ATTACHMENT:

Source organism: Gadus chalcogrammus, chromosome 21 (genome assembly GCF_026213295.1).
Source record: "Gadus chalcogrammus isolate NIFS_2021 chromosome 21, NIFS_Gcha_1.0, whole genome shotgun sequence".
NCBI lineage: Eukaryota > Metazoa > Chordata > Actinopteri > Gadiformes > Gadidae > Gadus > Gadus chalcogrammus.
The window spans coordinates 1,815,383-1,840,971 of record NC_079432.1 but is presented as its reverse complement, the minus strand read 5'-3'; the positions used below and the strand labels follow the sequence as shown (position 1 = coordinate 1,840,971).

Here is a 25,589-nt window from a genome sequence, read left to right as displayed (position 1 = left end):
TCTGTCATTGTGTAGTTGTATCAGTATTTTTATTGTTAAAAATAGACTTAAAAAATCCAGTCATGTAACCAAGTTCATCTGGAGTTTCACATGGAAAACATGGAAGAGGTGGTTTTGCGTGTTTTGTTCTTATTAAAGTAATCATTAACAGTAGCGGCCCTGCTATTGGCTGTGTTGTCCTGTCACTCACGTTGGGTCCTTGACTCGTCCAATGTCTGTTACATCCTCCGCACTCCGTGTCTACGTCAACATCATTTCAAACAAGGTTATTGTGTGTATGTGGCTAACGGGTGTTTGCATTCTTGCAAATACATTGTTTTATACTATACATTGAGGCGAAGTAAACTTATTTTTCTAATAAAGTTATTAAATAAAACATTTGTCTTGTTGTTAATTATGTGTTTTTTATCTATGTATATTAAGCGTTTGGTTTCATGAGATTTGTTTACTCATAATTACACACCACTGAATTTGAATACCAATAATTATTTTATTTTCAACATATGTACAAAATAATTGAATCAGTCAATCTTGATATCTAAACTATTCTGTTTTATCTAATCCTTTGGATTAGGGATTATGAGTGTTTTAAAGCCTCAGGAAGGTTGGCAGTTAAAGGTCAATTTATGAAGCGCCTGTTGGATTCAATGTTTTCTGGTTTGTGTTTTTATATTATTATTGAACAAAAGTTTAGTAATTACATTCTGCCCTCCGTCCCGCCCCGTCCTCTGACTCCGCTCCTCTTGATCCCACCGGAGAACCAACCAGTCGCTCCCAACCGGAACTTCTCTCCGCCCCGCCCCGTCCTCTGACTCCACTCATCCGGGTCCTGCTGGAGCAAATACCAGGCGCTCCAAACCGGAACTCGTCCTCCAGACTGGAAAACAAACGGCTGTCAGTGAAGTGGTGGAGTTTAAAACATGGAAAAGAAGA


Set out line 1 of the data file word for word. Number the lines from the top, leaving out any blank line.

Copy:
Source organism: Gadus chalcogrammus, chromosome 21 (genome assembly GCF_026213295.1).